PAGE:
'18th Century Waterford: People, Place and Prosperity', by Eamonn McEneaney and Julian Walton, is the 6th talk in the 'Irish Cities in the Georgian Era: architecture and urban morphology' series.
Abstract: Developments in 18th century Waterford were bookended by the removal of the defensive medieval town walls at the beginning of the century and the building in 1793 of the first bridge crossing the Suir at Waterford. The city’s topographical and economic expansion was overseen by a remarkable and dynamic handful of influential Catholic, Anglican, Quaker, and Huguenot families. Waterford is perhaps unique in that, despite the pace and rate of change, and the boldness and ambition of the 18th century citizenry, the Viking and Medieval streetscapes endured and are still very much in evidence today.
Bio: Eamonn McEneaney is a graduate of TCD and Director of Waterford Treasures Museums, five museums in the Viking Triangle. Through the museums, he has project managed the regeneration of the city’s historic core - an area known as the Viking Triangle. He is currently working with his museum colleague, Donnchadh O’Cellachain, on the Waterford fascicule of the Historic Towns Atlas for the Royal Irish Academy.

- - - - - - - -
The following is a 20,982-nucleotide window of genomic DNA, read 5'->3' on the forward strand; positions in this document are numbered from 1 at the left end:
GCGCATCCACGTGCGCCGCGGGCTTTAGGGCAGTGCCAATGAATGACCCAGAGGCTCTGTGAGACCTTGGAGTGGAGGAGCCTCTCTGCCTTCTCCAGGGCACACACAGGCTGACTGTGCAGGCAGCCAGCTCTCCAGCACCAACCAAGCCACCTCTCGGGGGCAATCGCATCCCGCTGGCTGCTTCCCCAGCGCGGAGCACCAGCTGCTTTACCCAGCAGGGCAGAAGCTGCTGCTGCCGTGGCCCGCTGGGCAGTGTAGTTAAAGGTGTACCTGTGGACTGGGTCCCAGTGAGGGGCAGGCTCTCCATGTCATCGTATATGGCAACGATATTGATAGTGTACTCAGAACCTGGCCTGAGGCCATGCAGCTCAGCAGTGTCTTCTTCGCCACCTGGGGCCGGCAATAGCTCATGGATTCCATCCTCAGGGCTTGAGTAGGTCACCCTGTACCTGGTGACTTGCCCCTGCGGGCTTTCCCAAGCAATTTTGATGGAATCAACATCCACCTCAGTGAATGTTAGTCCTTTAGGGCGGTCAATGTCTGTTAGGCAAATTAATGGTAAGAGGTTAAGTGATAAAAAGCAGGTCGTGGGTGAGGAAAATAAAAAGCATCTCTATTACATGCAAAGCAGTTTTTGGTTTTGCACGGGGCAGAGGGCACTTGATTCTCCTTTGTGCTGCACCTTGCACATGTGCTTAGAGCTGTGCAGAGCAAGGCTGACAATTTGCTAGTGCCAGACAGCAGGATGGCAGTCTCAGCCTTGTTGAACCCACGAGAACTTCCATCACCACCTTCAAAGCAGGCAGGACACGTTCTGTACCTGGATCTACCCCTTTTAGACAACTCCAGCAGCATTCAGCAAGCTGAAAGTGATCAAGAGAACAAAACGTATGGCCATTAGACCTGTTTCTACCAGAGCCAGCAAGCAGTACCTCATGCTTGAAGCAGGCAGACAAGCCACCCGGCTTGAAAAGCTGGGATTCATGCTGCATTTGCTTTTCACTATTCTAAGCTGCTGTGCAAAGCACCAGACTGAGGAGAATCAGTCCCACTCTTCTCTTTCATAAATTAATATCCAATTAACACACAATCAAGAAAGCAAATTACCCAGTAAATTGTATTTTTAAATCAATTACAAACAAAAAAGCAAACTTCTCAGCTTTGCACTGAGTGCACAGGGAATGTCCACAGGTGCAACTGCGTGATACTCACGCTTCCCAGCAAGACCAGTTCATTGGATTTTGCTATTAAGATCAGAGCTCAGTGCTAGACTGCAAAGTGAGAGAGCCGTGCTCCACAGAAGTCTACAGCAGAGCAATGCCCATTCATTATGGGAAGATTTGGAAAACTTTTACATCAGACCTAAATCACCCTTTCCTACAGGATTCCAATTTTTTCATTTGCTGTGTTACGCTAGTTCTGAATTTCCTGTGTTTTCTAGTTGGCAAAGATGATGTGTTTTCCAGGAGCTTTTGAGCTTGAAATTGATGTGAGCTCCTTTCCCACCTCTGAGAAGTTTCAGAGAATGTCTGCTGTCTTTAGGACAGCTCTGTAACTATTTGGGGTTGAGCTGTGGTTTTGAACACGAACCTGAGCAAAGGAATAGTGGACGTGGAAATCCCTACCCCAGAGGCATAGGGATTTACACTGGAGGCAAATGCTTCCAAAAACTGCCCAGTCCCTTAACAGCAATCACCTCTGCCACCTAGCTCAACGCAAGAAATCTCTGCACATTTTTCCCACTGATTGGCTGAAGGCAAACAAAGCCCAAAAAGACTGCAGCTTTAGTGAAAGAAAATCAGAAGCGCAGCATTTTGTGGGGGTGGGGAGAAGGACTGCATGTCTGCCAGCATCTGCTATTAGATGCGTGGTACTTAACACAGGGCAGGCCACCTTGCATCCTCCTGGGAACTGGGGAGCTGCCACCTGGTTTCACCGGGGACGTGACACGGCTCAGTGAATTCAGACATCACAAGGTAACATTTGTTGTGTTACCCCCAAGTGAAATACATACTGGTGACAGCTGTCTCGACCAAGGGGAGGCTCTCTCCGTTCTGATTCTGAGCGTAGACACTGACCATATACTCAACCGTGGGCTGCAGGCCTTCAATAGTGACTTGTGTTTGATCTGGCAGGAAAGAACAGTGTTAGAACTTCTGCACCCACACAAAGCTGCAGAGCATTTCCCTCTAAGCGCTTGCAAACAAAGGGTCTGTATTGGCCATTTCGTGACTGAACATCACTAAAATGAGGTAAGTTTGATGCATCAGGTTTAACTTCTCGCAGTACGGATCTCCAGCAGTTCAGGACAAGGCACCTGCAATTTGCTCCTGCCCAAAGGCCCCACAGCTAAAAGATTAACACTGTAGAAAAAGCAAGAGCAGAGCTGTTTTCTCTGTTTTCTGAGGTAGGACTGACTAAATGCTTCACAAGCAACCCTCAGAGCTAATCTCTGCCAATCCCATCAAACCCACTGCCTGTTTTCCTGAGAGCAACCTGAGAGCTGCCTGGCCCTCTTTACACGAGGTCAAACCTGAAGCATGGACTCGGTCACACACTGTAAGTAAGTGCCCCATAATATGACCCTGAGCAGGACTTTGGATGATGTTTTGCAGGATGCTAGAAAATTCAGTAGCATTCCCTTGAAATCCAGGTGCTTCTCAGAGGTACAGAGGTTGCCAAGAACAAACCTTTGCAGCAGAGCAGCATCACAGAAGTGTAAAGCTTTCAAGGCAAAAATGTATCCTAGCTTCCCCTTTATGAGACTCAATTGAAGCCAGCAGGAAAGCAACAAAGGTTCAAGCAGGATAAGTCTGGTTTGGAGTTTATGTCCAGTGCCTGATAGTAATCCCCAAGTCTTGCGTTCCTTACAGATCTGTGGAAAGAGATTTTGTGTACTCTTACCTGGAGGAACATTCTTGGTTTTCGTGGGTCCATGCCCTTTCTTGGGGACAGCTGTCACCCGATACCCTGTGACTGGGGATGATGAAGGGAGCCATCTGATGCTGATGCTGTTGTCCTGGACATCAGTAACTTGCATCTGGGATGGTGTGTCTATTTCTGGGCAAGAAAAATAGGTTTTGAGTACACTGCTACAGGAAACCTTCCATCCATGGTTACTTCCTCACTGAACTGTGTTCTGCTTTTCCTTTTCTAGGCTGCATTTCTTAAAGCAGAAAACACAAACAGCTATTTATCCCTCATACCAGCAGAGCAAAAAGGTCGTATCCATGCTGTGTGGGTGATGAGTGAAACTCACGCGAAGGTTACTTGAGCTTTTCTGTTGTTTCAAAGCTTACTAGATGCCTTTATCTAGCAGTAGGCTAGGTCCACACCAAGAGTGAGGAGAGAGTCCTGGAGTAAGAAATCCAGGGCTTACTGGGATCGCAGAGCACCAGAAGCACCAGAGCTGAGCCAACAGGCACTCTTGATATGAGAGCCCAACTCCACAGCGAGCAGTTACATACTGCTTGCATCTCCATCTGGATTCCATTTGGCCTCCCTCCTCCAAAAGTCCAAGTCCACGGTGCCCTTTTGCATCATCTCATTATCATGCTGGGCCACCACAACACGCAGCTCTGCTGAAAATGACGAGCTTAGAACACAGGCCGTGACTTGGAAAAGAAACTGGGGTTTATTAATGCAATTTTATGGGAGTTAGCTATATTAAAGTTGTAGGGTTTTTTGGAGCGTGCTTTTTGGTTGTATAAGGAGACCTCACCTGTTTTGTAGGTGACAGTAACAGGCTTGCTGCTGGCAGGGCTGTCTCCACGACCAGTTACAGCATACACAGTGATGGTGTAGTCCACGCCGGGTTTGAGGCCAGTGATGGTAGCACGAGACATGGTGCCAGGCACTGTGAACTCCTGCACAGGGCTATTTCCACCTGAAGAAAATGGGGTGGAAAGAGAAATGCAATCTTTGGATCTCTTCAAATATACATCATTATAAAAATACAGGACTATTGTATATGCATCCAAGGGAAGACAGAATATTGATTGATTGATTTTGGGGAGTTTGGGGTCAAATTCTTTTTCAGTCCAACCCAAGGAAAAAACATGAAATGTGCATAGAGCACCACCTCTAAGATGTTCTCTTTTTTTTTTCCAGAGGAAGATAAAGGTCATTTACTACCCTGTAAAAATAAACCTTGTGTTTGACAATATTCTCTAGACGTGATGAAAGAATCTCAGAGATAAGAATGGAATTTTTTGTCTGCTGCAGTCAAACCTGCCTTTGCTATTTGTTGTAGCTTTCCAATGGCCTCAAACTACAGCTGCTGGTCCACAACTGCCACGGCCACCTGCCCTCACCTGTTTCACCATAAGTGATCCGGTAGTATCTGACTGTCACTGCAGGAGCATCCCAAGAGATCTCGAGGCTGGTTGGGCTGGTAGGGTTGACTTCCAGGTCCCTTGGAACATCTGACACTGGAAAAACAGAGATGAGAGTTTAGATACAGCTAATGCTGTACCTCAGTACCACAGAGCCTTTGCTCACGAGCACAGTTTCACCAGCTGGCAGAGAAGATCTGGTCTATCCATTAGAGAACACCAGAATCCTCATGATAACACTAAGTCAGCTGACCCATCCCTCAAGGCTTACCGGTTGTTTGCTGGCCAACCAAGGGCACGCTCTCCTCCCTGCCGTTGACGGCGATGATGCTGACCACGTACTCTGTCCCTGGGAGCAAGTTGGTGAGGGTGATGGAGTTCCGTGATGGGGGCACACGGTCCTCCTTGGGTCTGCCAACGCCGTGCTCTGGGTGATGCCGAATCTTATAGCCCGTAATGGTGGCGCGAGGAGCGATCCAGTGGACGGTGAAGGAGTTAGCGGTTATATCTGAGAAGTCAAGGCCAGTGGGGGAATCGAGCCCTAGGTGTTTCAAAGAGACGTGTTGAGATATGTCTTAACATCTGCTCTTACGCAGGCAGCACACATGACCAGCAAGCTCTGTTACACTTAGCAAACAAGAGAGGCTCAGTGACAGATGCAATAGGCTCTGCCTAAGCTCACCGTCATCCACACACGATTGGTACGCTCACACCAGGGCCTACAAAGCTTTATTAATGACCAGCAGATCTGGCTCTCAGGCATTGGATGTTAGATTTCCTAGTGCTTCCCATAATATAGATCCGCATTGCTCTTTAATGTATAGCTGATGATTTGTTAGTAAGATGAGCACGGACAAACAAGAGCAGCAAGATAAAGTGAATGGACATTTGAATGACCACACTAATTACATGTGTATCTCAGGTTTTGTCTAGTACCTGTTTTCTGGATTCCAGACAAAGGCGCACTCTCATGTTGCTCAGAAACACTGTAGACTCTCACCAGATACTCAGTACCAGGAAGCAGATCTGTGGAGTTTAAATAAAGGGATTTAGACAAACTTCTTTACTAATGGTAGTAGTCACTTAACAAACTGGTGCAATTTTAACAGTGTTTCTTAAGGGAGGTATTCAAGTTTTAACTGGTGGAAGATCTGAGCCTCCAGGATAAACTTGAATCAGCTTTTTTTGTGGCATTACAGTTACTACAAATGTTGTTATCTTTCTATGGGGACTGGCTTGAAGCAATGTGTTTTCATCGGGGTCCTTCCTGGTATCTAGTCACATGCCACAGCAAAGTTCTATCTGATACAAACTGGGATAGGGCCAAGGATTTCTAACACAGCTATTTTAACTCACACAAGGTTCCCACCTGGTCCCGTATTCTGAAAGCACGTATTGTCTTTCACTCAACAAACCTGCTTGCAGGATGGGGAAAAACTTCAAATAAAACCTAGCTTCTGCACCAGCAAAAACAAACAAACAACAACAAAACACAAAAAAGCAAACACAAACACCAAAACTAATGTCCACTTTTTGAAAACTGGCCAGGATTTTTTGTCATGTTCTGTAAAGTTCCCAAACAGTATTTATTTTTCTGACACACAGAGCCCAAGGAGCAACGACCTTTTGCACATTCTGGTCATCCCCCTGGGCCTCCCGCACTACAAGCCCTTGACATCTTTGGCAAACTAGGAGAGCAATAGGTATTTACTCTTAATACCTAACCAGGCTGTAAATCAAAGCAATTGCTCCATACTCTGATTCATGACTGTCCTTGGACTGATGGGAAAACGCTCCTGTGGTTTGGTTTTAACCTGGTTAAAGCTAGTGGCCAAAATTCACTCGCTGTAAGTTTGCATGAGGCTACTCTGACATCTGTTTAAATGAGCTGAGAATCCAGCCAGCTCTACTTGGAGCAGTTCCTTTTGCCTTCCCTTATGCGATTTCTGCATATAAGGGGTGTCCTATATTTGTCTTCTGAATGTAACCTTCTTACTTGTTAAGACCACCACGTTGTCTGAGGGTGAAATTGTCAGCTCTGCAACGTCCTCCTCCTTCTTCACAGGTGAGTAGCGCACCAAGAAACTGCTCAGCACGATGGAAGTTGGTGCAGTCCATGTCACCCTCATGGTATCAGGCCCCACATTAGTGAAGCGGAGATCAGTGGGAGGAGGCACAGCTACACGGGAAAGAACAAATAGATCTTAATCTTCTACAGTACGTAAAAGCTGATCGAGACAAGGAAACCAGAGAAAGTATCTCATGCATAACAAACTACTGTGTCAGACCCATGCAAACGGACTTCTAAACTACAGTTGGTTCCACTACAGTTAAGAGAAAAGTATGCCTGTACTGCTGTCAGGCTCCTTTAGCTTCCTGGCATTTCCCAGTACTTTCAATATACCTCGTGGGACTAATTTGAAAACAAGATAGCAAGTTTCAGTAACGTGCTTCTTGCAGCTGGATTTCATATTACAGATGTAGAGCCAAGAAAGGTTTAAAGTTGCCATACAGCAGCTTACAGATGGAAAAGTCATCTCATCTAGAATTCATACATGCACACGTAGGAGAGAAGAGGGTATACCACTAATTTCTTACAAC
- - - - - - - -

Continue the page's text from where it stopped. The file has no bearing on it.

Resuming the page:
Julian Walton is Historian-in-Residence at Dunhill Multi-Education Centre in Co. Waterford. For many years, he has been researching the life, work, and descendants of John Roberts. He contributed the chapter on 18th-19th century Waterford to RTE’s 'Irish Cities' (1995) and articles on the architecture of John Roberts and the artistic achievement of his son Thomas Roberts to the 'Irish Arts Review' (2004 and 2009).
This pre-recorded Zoom talk will be issued at 6.30pm on Tuesday 9th November and will be available to watch for seven days from issue.
Attendance is recognised as structured CPD by the RIAI (1 point).
The Irish Georgian Society is a charity established to conserve, protect, and foster a keen interest and a respect for Ireland’s architectural heritage and decorative arts. These aims are achieved through its scholarly and conservation education programmes, through its support of conservation projects and planning issues, and vitally, through its members and their activities.